About halfway down a messy pile of papers, a corner of one stuck out. Jess’s eye caught on something written in the top left corner, and she carefully pulled free the thick binder-clipped cluster.
Her blood turned carbonated as she registered what she was seeing. That was her. Jess’s data. And beneath her number was another: Client 000001.
Below, in bold, was the information they’d heard a thousand times in the past month: Compatibility quotient: 98.
She’d never seen their raw scores before, but there was something oddly holy about holding the data in her hands.
Okay. I’ll see you in a bit. I love you. His words echoed in her mind.
Smiling, Jess scanned the rows and rows of numbers reverently. The client numbers and compatibility score were in the top left corner, and in the top right was the assay information: date, time, which DNADuo machine had run the assay, et cetera. Below that were about sixty rows of numbers, broken into three groups of columns, each three columns wide. Behind this sheet, there were pages and pages of solid numbers.
Jess got chills realizing she was currently holding the information on the roughly 3,500 genes for which she and River aligned. Was it really possible that their connection—their love—was encoded in their cells? Was she programmed from the day she was born to feel this happy—even when Jamie was leaving her over and over, when girls teased her on the soccer field for her drunk mother on the sidelines, when Alec stared mutely at the pregnancy test for a handful of minutes and finally said, “I’ve never wanted kids”? Of all the men Jess could connect with, was River her perfect fit all along?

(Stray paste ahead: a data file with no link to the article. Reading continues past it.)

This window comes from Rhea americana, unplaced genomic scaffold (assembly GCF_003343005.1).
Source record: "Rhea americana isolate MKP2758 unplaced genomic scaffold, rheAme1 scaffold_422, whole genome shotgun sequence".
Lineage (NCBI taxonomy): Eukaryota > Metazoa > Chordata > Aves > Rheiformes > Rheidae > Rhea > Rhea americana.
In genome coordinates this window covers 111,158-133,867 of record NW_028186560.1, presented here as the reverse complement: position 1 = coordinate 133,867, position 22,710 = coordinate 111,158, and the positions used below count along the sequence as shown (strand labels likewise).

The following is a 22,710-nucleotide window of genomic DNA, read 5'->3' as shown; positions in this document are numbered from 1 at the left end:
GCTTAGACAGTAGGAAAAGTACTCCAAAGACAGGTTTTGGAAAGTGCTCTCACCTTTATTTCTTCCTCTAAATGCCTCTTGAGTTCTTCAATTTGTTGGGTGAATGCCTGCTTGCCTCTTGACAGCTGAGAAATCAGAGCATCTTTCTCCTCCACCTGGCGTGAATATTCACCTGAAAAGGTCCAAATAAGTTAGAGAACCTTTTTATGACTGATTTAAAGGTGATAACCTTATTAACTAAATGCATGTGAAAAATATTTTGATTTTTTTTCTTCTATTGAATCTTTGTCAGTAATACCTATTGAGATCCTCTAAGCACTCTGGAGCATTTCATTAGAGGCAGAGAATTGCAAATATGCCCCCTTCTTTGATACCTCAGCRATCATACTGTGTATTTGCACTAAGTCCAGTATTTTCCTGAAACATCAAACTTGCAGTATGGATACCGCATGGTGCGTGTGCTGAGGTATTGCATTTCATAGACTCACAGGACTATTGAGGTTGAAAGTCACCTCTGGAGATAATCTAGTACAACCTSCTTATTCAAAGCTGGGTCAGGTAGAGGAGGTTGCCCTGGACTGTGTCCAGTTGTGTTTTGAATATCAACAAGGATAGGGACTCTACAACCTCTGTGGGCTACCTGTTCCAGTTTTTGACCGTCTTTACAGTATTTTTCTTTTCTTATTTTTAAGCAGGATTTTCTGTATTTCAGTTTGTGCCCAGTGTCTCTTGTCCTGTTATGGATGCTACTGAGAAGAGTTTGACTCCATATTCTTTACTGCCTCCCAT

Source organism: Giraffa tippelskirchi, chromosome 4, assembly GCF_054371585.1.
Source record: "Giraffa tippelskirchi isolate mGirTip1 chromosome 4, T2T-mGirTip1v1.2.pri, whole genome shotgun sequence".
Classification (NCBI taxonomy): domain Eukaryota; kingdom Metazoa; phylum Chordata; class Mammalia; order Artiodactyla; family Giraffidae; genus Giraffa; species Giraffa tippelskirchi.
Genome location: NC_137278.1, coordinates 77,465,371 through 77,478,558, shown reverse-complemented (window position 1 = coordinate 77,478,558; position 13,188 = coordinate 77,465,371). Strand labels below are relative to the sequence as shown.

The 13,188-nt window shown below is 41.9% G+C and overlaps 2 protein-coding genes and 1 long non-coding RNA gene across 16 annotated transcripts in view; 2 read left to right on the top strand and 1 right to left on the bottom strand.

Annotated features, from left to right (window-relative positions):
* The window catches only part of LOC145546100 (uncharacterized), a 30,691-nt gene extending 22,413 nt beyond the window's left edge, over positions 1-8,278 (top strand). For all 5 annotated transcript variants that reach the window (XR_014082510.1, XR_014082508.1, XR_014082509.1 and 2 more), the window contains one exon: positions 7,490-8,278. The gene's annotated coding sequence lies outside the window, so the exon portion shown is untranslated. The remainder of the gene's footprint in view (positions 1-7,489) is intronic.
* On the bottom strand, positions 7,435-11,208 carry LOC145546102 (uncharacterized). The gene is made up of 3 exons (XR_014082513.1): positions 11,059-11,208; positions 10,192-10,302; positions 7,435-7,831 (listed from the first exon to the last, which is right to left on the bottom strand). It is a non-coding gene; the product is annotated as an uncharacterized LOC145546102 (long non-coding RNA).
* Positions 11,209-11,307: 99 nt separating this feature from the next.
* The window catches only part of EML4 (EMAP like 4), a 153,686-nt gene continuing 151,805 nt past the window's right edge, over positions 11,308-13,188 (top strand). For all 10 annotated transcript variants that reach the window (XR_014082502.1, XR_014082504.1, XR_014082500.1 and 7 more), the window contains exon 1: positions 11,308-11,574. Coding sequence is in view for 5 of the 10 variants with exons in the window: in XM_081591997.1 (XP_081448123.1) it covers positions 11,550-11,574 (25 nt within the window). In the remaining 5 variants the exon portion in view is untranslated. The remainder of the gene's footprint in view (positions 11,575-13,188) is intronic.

The idea made her both queasy and high. She looked back down, leaning in to focus on each tiny row of information. The first two columns on each set showed what she assumed was the gene information—gene names and GenBank session number. The third columns held raw compatibility scores, with numbers that seemed to range from zero to four. Nearly all of their scores were higher than 2.5. So, somehow these scores came together in the neural network’s algorithm, and ninety-eight popped out at the end. Clearly, Jess could see now, the data was scientific, but it also felt deeply magical. She was a convert. Show her to the GeneticAltar.
She dragged a finger across the page, wanting to feel the information for herself.
Their most recent assay had been completed on January 30—River’d drawn her blood the night before with such careful formality. They’d been so awkward around each other, so wary. Jess bit back a laugh remembering. Holy shit, she’d had no idea: he’d wanted her even then.
Looking up to confirm David’s office door was closed, she quickly took a picture. She knew she shouldn’t; it might have even been illegal—besides, she could just ask River for a copy of it anyway. But Jess knew she’d want to look at it again and again. Flipping through, she began snapping photos of every page, rows upon rows upon rows of data. Each one had a few values circled, annotated, called out—she guessed—for being totally fucking awesome.
Maybe she’d frame this for him as a gift at some point.
Maybe they’d each pick their favorite gene and get that value tattooed.
Maybe she was starting to sound like one of Fizzy’s heroines right now and should probably shut the hell up.
Grinning like an idiot, Jess flipped to the next page, ready to snap a picture, but stopped. This next set of data was from their first DNADuo assay, the one from her spit kit. In this stack, some cells were circled in pencil and some notes were scribbled in the margins, barely legible. Jess marveled that their data had been pored over like this. Her soaring-soundtrack brain sang that their data might even unlock larger truths about love and emotional connection.